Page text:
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It talks about FONT STYLE LINKS and says there is a way of doing this in OS and ID CS5.
It doesn't talk about CS5 at all. What the article says is that the linking mechanism of existing fonts may differ between Windows and OS X. If you don't have a bold font, this article does not apply to your situation.
Use another font that has a bold, or purchase the bold for your font, or (least favourite option) Fake It. Read the section in this article on "Font fauxing" first! How good your Fake Bold is going to look depends on the typeface and how good you are with InDesign.
You can Fake Bold by giving the text a very small outline in the same color as the text itself.
You haven't told us what the fonts are that you have installed in Mac and Windows. I suspect that they are different, and that the one in Windows has style links that the Mac one does not.
Sorry, trust me to leave out some possibly vital information.
The fonts used were FOURNIER. There is no bold font available for this. The original file was done in Mac Quark in which you can select FOURNIER as the font then 'B' for bold. Quark then applies Bold if there is one available and if not will 'embolded' the type in some way i.e. create a pseudo bold.
Then our Customer insisted that they wanted the job done in InDesign. So import the data into ID5 and we get the 'Missing Font' message... sure enough it is FOURNIER-Bold.
Having read the reply from Jongware we could use the 'stroke' method but it doesn't alter the justification of the characters but we can change that too I guess.
So in respect of how we get over this we have an answer.
Thank you all
Having read the reply from Jongware we could use the 'stroke' method but it doesn't alter the justification of the characters
Nor did Quark, as I recall.
The big differnce here is ID makes you decide you want to use a bad technique deliberately, and it would give you the opportunity to instead apply a character style that would apply the stroke, add some tracking if you like, and even adjust the vertical scaling and add some basline shift so the fake bod is still aligned on the same baseline and has the same x-height as the rest of your text, though it would probably look worse than if you don't do those last two things.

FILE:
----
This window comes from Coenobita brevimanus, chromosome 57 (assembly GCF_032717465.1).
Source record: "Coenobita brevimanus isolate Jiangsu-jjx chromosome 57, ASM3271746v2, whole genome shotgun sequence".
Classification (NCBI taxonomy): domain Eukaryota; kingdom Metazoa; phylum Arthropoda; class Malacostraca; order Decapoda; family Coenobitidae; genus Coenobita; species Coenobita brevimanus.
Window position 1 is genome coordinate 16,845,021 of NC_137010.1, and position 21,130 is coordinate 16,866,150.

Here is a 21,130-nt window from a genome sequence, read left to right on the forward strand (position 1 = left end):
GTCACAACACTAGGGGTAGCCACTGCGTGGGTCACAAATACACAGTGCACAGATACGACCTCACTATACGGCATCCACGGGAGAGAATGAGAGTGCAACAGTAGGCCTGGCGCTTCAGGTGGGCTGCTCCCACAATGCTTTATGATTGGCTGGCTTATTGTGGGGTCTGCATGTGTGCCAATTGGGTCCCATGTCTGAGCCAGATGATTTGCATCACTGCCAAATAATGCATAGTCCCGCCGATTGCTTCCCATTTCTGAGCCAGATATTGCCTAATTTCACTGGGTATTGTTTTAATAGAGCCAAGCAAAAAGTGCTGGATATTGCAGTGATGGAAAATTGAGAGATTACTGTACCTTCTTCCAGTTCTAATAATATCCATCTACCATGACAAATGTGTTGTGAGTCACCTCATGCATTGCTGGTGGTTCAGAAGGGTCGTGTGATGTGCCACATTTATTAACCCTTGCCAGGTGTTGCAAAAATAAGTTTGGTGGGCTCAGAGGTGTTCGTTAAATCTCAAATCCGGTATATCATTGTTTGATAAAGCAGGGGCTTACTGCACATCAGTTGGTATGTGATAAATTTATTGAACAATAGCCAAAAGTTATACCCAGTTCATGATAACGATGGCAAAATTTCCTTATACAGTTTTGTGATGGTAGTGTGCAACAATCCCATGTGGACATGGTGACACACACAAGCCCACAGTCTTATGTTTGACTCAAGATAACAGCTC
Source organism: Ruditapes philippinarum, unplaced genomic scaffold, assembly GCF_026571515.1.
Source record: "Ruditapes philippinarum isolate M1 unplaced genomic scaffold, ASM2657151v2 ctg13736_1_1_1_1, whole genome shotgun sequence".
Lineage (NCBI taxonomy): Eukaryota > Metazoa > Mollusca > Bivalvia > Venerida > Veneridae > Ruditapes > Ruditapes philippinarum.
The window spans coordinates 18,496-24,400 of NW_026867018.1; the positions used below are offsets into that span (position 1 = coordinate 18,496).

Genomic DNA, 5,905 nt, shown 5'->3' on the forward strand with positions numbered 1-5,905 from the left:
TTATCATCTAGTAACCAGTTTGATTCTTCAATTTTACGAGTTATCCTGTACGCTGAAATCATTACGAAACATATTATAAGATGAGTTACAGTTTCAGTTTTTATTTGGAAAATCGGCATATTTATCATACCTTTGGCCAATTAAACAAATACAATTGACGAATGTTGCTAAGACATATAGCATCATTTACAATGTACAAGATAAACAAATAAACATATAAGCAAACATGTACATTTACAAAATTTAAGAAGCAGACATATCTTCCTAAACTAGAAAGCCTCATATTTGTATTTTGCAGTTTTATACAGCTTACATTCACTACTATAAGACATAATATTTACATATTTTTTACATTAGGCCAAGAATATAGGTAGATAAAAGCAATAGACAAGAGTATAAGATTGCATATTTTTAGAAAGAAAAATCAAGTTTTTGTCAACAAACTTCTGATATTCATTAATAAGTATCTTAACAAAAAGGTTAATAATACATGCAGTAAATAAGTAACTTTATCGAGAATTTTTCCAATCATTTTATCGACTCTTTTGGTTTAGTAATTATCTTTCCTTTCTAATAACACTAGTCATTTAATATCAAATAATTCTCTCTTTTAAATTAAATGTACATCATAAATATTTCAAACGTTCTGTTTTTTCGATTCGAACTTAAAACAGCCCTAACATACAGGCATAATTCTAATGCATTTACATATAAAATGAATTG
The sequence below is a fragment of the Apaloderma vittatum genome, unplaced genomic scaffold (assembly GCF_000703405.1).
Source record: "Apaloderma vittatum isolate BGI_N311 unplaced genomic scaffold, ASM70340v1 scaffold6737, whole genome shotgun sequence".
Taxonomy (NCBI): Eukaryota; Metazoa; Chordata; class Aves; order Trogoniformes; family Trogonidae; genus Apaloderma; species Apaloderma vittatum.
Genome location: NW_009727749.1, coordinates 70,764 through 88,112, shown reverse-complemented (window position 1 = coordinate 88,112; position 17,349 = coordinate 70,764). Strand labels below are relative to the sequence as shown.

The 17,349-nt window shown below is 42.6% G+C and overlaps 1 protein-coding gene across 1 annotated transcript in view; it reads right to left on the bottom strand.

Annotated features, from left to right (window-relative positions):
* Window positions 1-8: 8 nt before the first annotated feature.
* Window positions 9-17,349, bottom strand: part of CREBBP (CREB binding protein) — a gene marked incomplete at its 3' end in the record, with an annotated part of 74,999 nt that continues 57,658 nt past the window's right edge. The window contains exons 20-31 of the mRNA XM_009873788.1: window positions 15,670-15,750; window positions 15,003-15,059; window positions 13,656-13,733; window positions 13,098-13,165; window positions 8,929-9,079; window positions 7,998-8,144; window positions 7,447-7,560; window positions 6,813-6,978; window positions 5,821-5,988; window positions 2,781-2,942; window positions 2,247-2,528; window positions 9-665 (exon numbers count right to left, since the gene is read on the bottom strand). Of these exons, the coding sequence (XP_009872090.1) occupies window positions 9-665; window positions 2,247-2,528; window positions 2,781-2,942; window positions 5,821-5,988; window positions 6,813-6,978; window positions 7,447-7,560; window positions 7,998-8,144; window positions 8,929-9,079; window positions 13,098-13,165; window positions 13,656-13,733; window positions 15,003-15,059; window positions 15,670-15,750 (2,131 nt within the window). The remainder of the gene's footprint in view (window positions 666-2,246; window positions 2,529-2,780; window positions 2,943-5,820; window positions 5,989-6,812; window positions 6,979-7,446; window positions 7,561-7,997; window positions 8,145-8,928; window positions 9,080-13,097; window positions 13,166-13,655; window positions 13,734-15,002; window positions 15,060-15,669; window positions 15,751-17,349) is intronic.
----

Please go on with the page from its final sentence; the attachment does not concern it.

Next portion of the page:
I’m going to spell this out quite simply.
If you need bold for more than just a few words (where perhaps the faux bold techniques might be acceptable) find a new font.
Thank you Bob,
I don't really need talking to like schoolchild but appreciate your reply.
If you had customers like mine you would have simmilar issues, I can assure you... 'The customer is always right'–even when we know they aren't!!!! The customer is aware of the issue of not having a font but has a little (dangerous) knowledge that we can 'fix' type to create most things these days, and they are not too interested in the other ongoing technicalities.
Hey, ho. A customer is a customer and work is work.
Thank you all
In that case, I’d spell it out for them like a schoolchild IN WRITING pointing out that you will not be responsible for poor output and make them sign off on it.